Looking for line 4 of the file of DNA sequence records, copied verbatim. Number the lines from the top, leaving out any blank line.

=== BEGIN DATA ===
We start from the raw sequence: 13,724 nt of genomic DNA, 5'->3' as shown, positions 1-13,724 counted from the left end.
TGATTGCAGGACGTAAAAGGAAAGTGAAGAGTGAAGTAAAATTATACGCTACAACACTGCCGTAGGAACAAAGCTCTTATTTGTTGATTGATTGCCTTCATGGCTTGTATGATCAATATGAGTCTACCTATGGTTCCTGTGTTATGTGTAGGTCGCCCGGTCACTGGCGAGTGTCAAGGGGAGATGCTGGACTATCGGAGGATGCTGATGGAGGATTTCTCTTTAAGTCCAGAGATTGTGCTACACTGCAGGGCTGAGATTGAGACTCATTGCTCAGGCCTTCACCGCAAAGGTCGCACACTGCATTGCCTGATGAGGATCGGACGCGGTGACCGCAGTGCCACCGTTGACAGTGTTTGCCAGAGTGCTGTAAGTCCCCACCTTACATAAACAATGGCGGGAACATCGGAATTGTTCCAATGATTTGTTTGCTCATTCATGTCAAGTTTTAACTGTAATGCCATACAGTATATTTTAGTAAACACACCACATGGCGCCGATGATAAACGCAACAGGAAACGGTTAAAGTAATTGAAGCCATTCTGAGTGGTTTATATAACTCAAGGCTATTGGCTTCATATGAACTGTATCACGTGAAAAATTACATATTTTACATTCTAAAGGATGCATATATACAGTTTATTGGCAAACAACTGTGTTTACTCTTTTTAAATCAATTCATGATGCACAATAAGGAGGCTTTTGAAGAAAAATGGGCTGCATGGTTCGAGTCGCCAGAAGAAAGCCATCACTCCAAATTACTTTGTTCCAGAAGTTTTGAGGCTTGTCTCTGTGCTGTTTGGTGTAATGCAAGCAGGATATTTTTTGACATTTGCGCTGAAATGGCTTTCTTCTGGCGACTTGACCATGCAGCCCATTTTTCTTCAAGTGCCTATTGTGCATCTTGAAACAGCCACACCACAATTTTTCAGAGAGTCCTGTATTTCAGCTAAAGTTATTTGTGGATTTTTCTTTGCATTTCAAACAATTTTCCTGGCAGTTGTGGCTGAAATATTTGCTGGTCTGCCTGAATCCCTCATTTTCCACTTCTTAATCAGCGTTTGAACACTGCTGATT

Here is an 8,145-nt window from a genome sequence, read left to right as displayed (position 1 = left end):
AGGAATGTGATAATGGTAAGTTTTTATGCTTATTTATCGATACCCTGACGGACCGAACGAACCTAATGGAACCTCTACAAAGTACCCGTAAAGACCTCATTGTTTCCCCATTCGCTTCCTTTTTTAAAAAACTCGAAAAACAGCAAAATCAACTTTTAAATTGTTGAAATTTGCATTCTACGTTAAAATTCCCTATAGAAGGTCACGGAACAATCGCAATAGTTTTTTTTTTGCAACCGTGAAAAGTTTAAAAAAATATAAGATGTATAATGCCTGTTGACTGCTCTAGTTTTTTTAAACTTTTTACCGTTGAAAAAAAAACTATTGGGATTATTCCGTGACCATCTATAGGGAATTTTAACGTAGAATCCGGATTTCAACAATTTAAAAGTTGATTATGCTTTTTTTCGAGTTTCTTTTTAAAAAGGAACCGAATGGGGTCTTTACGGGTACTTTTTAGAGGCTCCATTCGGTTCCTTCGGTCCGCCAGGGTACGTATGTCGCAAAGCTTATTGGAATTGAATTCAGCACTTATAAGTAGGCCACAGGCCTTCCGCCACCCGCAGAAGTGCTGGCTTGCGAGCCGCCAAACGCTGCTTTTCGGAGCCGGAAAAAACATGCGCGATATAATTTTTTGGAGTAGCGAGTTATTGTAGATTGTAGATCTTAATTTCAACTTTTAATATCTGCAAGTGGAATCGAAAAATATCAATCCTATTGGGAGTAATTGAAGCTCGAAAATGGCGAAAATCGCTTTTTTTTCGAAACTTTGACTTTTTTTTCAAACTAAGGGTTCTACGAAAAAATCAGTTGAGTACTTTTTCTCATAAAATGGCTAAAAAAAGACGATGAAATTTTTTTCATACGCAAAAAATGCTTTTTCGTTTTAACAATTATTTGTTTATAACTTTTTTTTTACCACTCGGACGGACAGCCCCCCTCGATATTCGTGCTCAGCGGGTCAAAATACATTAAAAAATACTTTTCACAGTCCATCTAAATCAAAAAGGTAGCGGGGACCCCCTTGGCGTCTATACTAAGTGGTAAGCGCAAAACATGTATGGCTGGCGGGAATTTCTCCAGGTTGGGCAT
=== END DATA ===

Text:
AGGAATGTGATAATGGTAAGTTTTTATGCTTATTTATCGATACCCTGACGGACCGAACGAACCTAATGGAACCTCTACAAAGTACCCGTAAAGACCTCATTGTTTCCCCATTCGCTTCCTTTTTTAAAAAACTCGAAAAACAGCAAAATCAACTTTTAAATTGTTGAAATTTGCATTCTACGTTAAAATTCCCTATAGAAGGTCACGGAACAATCGCAATAGTTTTTTTTTTGCAACCGTGAAAAGTTTAAAAAAATATAAGATGTATAATGCCTGTTGACTGCTCTAGTTTTTTTAAACTTTTTACCGTTGAAAAAAAAACTATTGGGATTATTCCGTGACCATCTATAGGGAATTTTAACGTAGAATCCGGATTTCAACAATTTAAAAGTTGATTATGCTTTTTTTCGAGTTTCTTTTTAAAAAGGAACCGAATGGGGTCTTTACGGGTACTTTTTAGAGGCTCCATTCGGTTCCTTCGGTCCGCCAGGGTACGTATGTCGCAAAGCTTATTGGAATTGAATTCAGCACTTATAAGTAGGCCACAGGCCTTCCGCCACCCGCAGAAGTGCTGGCTTGCGAGCCGCCAAACGCTGCTTTTCGGAGCCGGAAAAAACATGCGCGATATAATTTTTTGGAGTAGCGAGTTATTGTAGATTGTAGATCTTAATTTCAACTTTTAATATCTGCAAGTGGAATCGAAAAATATCAATCCTATTGGGAGTAATTGAAGCTCGAAAATGGCGAAAATCGCTTTTTTTTCGAAACTTTGACTTTTTTTTCAAACTAAGGGTTCTACGAAAAAATCAGTTGAGTACTTTTTCTCATAAAATGGCTAAAAAAAGACGATGAAATTTTTTTCATACGCAAAAAATGCTTTTTCGTTTTAACAATTATTTGTTTATAACTTTTTTTTTACCACTCGGACGGACAGCCCCCCTCGATATTCGTGCTCAGCGGGTCAAAATACATTAAAAAATACTTTTCACAGTCCATCTAAATCAAAAAGGTAGCGGGGACCCCCTTGGCGTCTATACTAAGTGGTAAGCGCAAAACATGTATGGCTGGCGGGAATTTCTCCAGGTTGGGCAT